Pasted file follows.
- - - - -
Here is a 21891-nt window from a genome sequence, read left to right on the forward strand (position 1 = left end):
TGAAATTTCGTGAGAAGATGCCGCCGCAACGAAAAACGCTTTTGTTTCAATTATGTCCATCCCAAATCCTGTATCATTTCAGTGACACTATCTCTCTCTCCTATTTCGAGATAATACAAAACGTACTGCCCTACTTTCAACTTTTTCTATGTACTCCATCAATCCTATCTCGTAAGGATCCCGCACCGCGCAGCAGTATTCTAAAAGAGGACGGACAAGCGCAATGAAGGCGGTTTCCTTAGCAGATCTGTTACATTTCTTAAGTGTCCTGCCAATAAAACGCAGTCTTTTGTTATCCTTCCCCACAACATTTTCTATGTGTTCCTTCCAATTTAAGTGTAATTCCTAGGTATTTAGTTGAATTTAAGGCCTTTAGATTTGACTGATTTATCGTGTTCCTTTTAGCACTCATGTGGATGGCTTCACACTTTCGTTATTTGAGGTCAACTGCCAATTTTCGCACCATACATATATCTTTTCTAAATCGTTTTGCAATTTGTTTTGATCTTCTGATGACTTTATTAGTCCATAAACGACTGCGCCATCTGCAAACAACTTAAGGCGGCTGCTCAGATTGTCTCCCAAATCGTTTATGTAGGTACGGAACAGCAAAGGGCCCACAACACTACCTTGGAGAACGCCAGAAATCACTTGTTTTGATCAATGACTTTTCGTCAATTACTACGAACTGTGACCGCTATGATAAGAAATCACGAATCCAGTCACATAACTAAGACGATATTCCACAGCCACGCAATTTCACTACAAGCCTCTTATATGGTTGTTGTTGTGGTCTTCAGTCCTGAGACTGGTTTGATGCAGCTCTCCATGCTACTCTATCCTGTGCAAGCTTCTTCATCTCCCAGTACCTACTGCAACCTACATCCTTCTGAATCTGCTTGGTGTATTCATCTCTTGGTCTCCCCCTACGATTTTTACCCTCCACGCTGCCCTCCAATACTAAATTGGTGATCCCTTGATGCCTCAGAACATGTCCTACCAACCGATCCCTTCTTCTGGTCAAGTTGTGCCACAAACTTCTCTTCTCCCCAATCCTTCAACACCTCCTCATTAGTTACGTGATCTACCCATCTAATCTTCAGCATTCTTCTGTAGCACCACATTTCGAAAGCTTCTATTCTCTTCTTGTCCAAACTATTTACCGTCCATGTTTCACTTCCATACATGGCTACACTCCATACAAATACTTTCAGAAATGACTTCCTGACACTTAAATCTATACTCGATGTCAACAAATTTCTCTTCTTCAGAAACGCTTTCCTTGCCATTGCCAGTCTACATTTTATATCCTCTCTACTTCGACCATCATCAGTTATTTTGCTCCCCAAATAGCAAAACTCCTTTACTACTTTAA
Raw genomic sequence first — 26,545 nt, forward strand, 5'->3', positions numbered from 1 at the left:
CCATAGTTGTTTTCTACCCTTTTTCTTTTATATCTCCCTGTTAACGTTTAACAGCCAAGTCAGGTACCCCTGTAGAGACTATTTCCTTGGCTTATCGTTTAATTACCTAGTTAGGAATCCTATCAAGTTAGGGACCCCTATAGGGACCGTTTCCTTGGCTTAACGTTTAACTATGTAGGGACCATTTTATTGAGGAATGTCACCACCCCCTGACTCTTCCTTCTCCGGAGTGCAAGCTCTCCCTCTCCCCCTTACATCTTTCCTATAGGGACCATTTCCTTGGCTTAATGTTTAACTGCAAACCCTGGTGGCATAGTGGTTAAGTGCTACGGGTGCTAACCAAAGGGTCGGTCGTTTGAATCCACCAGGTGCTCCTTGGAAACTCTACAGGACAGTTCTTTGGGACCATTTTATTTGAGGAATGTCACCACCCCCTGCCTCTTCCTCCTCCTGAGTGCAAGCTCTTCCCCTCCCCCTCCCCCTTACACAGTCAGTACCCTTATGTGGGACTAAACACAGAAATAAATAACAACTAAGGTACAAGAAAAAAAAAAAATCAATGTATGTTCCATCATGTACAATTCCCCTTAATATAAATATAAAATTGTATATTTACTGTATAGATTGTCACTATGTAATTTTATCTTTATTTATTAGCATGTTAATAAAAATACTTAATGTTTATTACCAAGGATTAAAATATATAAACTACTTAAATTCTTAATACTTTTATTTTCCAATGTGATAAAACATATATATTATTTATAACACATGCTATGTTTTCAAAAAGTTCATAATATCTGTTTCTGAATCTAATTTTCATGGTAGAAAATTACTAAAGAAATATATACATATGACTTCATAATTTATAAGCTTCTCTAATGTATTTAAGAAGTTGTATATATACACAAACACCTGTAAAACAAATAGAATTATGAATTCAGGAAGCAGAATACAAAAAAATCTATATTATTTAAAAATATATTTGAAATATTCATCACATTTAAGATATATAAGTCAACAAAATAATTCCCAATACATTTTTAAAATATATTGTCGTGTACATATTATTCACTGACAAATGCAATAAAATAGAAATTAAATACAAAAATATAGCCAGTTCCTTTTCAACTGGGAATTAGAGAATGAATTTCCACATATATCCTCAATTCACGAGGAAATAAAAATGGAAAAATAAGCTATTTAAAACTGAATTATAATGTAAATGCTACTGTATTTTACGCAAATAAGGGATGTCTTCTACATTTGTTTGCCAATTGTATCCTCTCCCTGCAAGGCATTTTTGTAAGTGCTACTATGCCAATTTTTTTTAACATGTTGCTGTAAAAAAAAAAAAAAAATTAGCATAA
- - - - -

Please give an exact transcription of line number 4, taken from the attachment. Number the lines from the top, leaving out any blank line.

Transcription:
CCATAGTTGTTTTCTACCCTTTTTCTTTTATATCTCCCTGTTAACGTTTAACAGCCAAGTCAGGTACCCCTGTAGAGACTATTTCCTTGGCTTATCGTTTAATTACCTAGTTAGGAATCCTATCAAGTTAGGGACCCCTATAGGGACCGTTTCCTTGGCTTAACGTTTAACTATGTAGGGACCATTTTATTGAGGAATGTCACCACCCCCTGACTCTTCCTTCTCCGGAGTGCAAGCTCTCCCTCTCCCCCTTACATCTTTCCTATAGGGACCATTTCCTTGGCTTAATGTTTAACTGCAAACCCTGGTGGCATAGTGGTTAAGTGCTACGGGTGCTAACCAAAGGGTCGGTCGTTTGAATCCACCAGGTGCTCCTTGGAAACTCTACAGGACAGTTCTTTGGGACCATTTTATTTGAGGAATGTCACCACCCCCTGCCTCTTCCTCCTCCTGAGTGCAAGCTCTTCCCCTCCCCCTCCCCCTTACACAGTCAGTACCCTTATGTGGGACTAAACACAGAAATAAATAACAACTAAGGTACAAGAAAAAAAAAAAATCAATGTATGTTCCATCATGTACAATTCCCCTTAATATAAATATAAAATTGTATATTTACTGTATAGATTGTCACTATGTAATTTTATCTTTATTTATTAGCATGTTAATAAAAATACTTAATGTTTATTACCAAGGATTAAAATATATAAACTACTTAAATTCTTAATACTTTTATTTTCCAATGTGATAAAACATATATATTATTTATAACACATGCTATGTTTTCAAAAAGTTCATAATATCTGTTTCTGAATCTAATTTTCATGGTAGAAAATTACTAAAGAAATATATACATATGACTTCATAATTTATAAGCTTCTCTAATGTATTTAAGAAGTTGTATATATACACAAACACCTGTAAAACAAATAGAATTATGAATTCAGGAAGCAGAATACAAAAAAATCTATATTATTTAAAAATATATTTGAAATATTCATCACATTTAAGATATATAAGTCAACAAAATAATTCCCAATACATTTTTAAAATATATTGTCGTGTACATATTATTCACTGACAAATGCAATAAAATAGAAATTAAATACAAAAATATAGCCAGTTCCTTTTCAACTGGGAATTAGAGAATGAATTTCCACATATATCCTCAATTCACGAGGAAATAAAAATGGAAAAATAAGCTATTTAAAACTGAATTATAATGTAAATGCTACTGTATTTTACGCAAATAAGGGATGTCTTCTACATTTGTTTGCCAATTGTATCCTCTCCCTGCAAGGCATTTTTGTAAGTGCTACTATGCCAATTTTTTTTAACATGTTGCTGTAAAAAAAAAAAAAAAATTAGCATAA